Susan Lloyd Hurwitz

Susan Lloyd-Hurwitz

Chief Executive Officer & Managing Director (CEO/MD)

Susan Lloyd-Hurwitz was appointed Chief Executive Officer & Managing Director in August 2012 and a Director of Mirvac Board in November 2012.

Zero Waste by 2030: The next step in Mirvac’s sustainability mission

30th June 2020

Waste, and the way we extract materials, imposes a significant burden on our planet. We see this as an opportunity to play our part and be a force for good, so today we’ve released a plan outlining how we intend to achieve our goal of sending zero waste to landfill by 2030.

Every year, an estimated 11.2 billion tonnes of waste is sent to landfill, globally.

In addition to this, 92 billion tonnes of materials are extracted, with buildings responsible for around 50% of global materials use. In Australia, the built environment is responsible for approximately 60% of waste, representing a staggering 41 million tonnes annually.

The environmental, social and economic impacts of this are considerable.

Our reliance on natural resources and raw materials is placing an enormous burden on our planet, and the energy used to access and process these materials is significant. It’s estimated that the carbon emissions associated with materials extraction alone contribute to almost half of global emissions. Biodiversity is being disrupted, and ecosystems, such as our oceans, are becoming increasingly contaminated through poor waste management. In addition to this, the options to reuse and recycle the products we create are often limited, and the costs associated with waste management and disposal continue to grow.

For both the planet and for our business, it’s clear that we need to rethink the way that we choose materials, how we use them, and then look for ways to extend their life.

In 2014, under our (then) newly released sustainability strategy This Changes Everything, Mirvac set an ambitious target to send zero waste to landfill by 2030.

Initially, our focus was on diverting waste, predominantly through reuse and recycling. We have made significant gains in this effort, reducing both landfill waste and its associated emissions, as well as waste management costs.

We now recognise that to have a meaningful impact, particularly in our industry, we need to consider the lifecycle of all materials and products we use from the outset.

This means moving from a linear model that focuses on the waste we’re diverting from landfill at our construction sites and operating assets, to a more circular model, which taps into the key choices we can make to avoid, reduce, reuse and recycle, as well as regenerate to repair harm from materials extraction.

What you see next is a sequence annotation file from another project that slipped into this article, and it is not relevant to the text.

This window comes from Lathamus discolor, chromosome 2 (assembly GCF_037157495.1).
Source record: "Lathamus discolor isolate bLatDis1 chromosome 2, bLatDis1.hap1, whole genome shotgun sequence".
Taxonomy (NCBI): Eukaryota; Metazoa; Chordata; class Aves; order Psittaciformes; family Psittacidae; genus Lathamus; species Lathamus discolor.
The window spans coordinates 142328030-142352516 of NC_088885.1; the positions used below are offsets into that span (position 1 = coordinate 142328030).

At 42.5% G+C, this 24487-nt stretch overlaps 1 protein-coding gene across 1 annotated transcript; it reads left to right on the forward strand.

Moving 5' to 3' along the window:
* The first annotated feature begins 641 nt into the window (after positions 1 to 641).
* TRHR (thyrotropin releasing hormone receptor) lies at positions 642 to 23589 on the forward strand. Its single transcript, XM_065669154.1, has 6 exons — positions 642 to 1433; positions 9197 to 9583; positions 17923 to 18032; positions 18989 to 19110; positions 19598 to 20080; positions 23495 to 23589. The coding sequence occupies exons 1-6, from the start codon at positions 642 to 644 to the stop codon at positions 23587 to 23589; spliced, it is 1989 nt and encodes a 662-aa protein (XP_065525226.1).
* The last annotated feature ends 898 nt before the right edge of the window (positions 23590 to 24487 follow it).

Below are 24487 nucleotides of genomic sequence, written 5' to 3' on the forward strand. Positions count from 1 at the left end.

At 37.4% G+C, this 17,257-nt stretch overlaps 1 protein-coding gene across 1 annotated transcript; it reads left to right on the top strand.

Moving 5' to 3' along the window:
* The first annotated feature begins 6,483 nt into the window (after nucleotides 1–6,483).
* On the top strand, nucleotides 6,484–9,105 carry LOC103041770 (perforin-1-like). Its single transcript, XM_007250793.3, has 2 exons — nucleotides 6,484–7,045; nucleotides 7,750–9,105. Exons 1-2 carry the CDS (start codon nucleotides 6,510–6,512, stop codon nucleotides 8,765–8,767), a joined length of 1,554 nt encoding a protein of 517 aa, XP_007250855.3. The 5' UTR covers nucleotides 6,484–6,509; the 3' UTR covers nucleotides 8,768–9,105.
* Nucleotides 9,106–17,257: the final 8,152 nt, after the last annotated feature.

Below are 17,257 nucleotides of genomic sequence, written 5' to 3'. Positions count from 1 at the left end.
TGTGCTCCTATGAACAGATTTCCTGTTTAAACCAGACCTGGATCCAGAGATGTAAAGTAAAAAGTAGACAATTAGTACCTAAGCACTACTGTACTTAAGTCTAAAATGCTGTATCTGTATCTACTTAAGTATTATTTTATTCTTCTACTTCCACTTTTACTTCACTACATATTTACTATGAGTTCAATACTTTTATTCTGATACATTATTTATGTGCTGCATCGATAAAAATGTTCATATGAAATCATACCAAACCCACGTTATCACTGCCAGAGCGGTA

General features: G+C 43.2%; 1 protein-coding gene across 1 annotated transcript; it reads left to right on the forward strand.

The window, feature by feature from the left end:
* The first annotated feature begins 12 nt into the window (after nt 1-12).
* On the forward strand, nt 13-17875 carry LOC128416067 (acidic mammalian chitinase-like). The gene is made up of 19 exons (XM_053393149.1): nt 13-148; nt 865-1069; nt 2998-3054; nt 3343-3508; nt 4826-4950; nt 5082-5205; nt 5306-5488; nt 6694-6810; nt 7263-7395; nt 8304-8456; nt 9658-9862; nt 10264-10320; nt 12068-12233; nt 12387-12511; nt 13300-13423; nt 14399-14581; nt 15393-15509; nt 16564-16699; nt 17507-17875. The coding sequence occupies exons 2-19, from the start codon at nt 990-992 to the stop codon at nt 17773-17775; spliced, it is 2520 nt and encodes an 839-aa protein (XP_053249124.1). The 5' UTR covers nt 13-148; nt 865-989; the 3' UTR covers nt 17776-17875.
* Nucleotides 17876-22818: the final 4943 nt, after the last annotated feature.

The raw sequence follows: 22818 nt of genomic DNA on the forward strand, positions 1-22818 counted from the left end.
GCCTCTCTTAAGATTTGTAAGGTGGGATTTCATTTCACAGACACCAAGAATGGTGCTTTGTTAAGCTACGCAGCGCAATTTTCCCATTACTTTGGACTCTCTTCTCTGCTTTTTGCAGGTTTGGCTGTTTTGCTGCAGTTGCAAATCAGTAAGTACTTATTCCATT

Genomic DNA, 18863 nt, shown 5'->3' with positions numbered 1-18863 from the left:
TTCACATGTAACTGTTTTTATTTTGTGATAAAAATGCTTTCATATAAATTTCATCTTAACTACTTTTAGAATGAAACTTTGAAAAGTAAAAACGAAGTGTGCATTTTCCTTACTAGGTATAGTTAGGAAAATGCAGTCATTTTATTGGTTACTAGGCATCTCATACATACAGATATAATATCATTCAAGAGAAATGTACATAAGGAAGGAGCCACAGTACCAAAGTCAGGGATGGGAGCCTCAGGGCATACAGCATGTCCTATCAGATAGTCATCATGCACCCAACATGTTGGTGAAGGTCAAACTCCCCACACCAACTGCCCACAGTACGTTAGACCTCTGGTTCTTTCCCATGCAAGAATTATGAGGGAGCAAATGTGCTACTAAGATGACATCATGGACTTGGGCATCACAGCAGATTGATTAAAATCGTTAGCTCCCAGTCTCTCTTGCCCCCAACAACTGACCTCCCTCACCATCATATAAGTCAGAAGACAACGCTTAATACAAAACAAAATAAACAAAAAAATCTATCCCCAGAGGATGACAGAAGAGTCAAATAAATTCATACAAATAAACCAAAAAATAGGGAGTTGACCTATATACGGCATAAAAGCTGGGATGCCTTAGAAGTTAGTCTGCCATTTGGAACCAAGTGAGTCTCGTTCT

To us, zero waste means being mindful of the impact of materials extraction, and rethinking how we design buildings to use less materials, how we procure, how we build, and finally, how we behave with the materials in our buildings.

We are also mindful of our capacity to influence waste outcomes at Mirvac and beyond, through advocacy in our supply chain, within our sector, on environmental policy, and through innovation.

Planet Positive: Waste & Materials is our plan identifying the areas we can control and the areas we need to influence in order to achieve zero waste to landfill at Mirvac.

You can view and download it here.

The actions we take now will have lasting consequences for the planet we leave to future generations.

Targeting zero waste, in addition to our goals to be net positive in carbon and water, is not just the right thing to do – it’s vital. And while the changes we will make will take time to implement, we are committed to doing so in a way that is meaningful, transparent and commercially astute.

It is up to companies like ours to be a force for good and continue to affect positive change.

I encourage you to take a look at the plan, and as always, welcome any feedback or comments you may have as we progress in partnership to rethink and end waste.


Mirvac acknowledges Aboriginal and Torres Strait Islander peoples as the Traditional Owners of the lands and waters of Australia, and we offer our respect to their Elders past and present.  

Artwork: ‘Reimagining Country’, created by Riki Salam (Mualgal, Kaurareg, Kuku Yalanji) of We are 27 Creative.